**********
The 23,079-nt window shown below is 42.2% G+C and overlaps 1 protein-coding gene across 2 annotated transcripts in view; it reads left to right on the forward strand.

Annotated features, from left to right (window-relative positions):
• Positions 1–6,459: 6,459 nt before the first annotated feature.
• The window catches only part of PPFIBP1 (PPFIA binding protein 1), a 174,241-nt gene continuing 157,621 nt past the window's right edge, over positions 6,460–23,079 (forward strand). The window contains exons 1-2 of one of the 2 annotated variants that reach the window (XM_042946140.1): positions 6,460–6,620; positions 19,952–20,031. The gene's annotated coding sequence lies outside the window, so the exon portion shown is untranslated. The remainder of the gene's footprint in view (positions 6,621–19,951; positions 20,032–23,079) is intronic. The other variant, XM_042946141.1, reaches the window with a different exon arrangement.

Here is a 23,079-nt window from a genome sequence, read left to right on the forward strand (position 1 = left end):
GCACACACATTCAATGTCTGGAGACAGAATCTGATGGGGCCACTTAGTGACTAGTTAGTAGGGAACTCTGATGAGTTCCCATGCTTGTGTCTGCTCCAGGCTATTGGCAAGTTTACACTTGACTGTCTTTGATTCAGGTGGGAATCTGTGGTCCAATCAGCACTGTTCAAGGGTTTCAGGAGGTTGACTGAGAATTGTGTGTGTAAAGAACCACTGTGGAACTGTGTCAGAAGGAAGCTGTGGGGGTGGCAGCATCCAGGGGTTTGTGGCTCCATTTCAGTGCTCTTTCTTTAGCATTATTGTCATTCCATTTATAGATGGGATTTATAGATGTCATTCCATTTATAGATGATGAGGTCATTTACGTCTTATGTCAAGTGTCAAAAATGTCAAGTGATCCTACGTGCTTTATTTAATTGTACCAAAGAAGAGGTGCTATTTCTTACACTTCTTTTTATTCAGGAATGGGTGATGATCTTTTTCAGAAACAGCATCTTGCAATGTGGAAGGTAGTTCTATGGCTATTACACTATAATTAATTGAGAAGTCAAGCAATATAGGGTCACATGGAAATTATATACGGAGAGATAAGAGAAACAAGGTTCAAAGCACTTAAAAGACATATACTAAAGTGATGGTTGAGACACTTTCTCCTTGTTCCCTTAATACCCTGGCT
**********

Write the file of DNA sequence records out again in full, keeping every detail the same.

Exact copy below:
The 23,079-nt window shown below is 42.2% G+C and overlaps 1 protein-coding gene across 2 annotated transcripts in view; it reads left to right on the forward strand.

Annotated features, from left to right (window-relative positions):
• Positions 1–6,459: 6,459 nt before the first annotated feature.
• The window catches only part of PPFIBP1 (PPFIA binding protein 1), a 174,241-nt gene continuing 157,621 nt past the window's right edge, over positions 6,460–23,079 (forward strand). The window contains exons 1-2 of one of the 2 annotated variants that reach the window (XM_042946140.1): positions 6,460–6,620; positions 19,952–20,031. The gene's annotated coding sequence lies outside the window, so the exon portion shown is untranslated. The remainder of the gene's footprint in view (positions 6,621–19,951; positions 20,032–23,079) is intronic. The other variant, XM_042946141.1, reaches the window with a different exon arrangement.

Here is a 23,079-nt window from a genome sequence, read left to right on the forward strand (position 1 = left end):
GCACACACATTCAATGTCTGGAGACAGAATCTGATGGGGCCACTTAGTGACTAGTTAGTAGGGAACTCTGATGAGTTCCCATGCTTGTGTCTGCTCCAGGCTATTGGCAAGTTTACACTTGACTGTCTTTGATTCAGGTGGGAATCTGTGGTCCAATCAGCACTGTTCAAGGGTTTCAGGAGGTTGACTGAGAATTGTGTGTGTAAAGAACCACTGTGGAACTGTGTCAGAAGGAAGCTGTGGGGGTGGCAGCATCCAGGGGTTTGTGGCTCCATTTCAGTGCTCTTTCTTTAGCATTATTGTCATTCCATTTATAGATGGGATTTATAGATGTCATTCCATTTATAGATGATGAGGTCATTTACGTCTTATGTCAAGTGTCAAAAATGTCAAGTGATCCTACGTGCTTTATTTAATTGTACCAAAGAAGAGGTGCTATTTCTTACACTTCTTTTTATTCAGGAATGGGTGATGATCTTTTTCAGAAACAGCATCTTGCAATGTGGAAGGTAGTTCTATGGCTATTACACTATAATTAATTGAGAAGTCAAGCAATATAGGGTCACATGGAAATTATATACGGAGAGATAAGAGAAACAAGGTTCAAAGCACTTAAAAGACATATACTAAAGTGATGGTTGAGACACTTTCTCCTTGTTCCCTTAATACCCTGGCT